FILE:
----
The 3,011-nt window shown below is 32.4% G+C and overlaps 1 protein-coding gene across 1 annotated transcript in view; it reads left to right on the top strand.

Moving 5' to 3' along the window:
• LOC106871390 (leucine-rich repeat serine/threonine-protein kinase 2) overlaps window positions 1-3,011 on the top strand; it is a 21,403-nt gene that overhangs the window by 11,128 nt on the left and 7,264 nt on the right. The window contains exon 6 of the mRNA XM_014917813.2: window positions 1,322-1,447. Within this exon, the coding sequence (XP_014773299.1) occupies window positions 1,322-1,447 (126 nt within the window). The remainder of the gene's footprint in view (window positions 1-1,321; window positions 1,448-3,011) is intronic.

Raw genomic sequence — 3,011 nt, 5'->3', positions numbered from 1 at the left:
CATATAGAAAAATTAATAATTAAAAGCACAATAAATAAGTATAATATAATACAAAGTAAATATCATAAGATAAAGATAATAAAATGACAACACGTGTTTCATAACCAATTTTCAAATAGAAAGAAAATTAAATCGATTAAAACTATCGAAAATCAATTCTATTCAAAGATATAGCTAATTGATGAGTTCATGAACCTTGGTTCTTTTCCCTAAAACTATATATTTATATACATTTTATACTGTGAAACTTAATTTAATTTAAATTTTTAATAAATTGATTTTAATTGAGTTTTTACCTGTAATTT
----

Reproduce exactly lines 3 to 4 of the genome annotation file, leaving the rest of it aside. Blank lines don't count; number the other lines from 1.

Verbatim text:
• LOC106871390 (leucine-rich repeat serine/threonine-protein kinase 2) overlaps window positions 1-3,011 on the top strand; it is a 21,403-nt gene that overhangs the window by 11,128 nt on the left and 7,264 nt on the right. The window contains exon 6 of the mRNA XM_014917813.2: window positions 1,322-1,447. Within this exon, the coding sequence (XP_014773299.1) occupies window positions 1,322-1,447 (126 nt within the window). The remainder of the gene's footprint in view (window positions 1-1,321; window positions 1,448-3,011) is intronic.

Raw genomic sequence — 3,011 nt, 5'->3', positions numbered from 1 at the left: